State v. Jackson

Annotate this Case

308 So. 2d 265 (1975)

STATE of Louisiana v. Rayfield JACKSON, Jr.

No. 55359.

Supreme Court of Louisiana.

February 24, 1975.

*266 W. Glenn Soileau, Ville Platte, for defendant-appellant.

*267 William J. Guste, Jr., Atty. Gen., Barbara Rutledge, Asst. Atty. Gen., J. William Pucheu, Dist. Atty., A. Bruce Rozas, Asst. Dist. Atty., for plaintiff-appellee.

MARCUS, Justice.

Defendant, Rayfield Jackson, Jr., was indicted by the grand jury of Evangeline Parish for the murder of Joseph Isom Ardoin. He was tried by jury, found guilty and later sentenced to life imprisonment at hard labor. Defendant reserved a number of bills of exceptions during the course of the trial; however, in brief to this court, he specifically abandons all bills except Bills of Exceptions Nos. 2, 3 and 5. He relies upon three specifications of error urged in these bills for reversal of his conviction and sentence.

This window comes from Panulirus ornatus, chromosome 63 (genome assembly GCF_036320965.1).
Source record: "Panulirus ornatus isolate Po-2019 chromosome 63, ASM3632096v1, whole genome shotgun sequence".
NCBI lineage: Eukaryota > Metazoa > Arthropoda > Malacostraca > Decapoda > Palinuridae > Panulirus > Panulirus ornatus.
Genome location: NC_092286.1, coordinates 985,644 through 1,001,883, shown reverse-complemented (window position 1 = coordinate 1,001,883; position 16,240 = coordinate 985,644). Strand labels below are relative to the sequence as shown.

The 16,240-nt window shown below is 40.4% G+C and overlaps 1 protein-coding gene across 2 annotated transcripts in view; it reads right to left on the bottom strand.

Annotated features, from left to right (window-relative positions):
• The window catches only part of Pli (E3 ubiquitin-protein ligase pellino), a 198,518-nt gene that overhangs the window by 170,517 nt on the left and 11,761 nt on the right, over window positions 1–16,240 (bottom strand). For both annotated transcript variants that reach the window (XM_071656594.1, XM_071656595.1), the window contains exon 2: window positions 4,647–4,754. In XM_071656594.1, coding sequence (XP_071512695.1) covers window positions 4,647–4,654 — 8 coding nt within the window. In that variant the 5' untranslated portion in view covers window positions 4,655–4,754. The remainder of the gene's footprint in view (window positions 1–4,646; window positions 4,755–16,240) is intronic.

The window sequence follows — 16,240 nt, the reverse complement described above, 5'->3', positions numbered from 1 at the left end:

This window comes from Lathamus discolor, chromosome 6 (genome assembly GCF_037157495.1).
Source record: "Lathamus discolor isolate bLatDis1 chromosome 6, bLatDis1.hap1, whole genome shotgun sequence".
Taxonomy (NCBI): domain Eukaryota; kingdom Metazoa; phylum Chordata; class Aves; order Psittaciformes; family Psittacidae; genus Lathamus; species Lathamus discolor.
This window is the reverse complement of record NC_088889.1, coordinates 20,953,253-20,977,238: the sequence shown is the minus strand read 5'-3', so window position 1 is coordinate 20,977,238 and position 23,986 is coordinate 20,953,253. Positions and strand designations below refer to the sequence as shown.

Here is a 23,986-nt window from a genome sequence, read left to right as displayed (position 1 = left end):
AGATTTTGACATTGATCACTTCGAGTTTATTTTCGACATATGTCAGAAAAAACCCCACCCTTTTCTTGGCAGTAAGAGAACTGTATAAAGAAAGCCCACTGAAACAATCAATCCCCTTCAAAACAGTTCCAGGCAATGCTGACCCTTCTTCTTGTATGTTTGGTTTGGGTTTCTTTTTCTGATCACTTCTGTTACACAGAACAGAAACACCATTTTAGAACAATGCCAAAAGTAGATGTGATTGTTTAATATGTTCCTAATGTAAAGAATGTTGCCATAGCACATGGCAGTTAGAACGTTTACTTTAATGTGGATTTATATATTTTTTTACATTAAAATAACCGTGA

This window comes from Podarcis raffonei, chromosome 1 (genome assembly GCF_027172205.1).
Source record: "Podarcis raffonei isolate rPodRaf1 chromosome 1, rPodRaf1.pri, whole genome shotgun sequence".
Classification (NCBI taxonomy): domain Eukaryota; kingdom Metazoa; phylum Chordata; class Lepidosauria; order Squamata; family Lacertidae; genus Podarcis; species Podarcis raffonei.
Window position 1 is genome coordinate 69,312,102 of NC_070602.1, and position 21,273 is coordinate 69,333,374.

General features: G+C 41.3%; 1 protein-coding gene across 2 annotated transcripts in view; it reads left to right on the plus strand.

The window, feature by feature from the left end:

SPECIFICATION OF ERROR NO. 1.

While Mr. Guillory, a part-time jailer, was being excused on a challenge for cause by defendant, the trial judge remarked:

Not to over extend this matter. A jailer involved in the very jail where these defendants have been, I think would, there would be problems and he would also be their jailer after this trial so you are excused and thank you very much, Mr. Guillory. Gentlemen, we are not doing as well as we were yesterday. We will take a brief recess.

The eight jurors already selected and the prospective jurors were removed from the courtroom. Defendant moved for a mistrial based on the contention that the aforesaid remark by the trial judge constituted a comment on the evidence, as well as an expression reflecting on the outcome of the trial. A bill was reserved to the trial judge's denial of the motion (Bill of Exceptions No. 2). The trial judge was satisfied that an admonition would be sufficient under the circumstances and, in fact, offered to properly admonish the jury. However, same was not given at defendant's request, to which the state agreed.

First, we do not view the remark as a comment on the facts or evidence.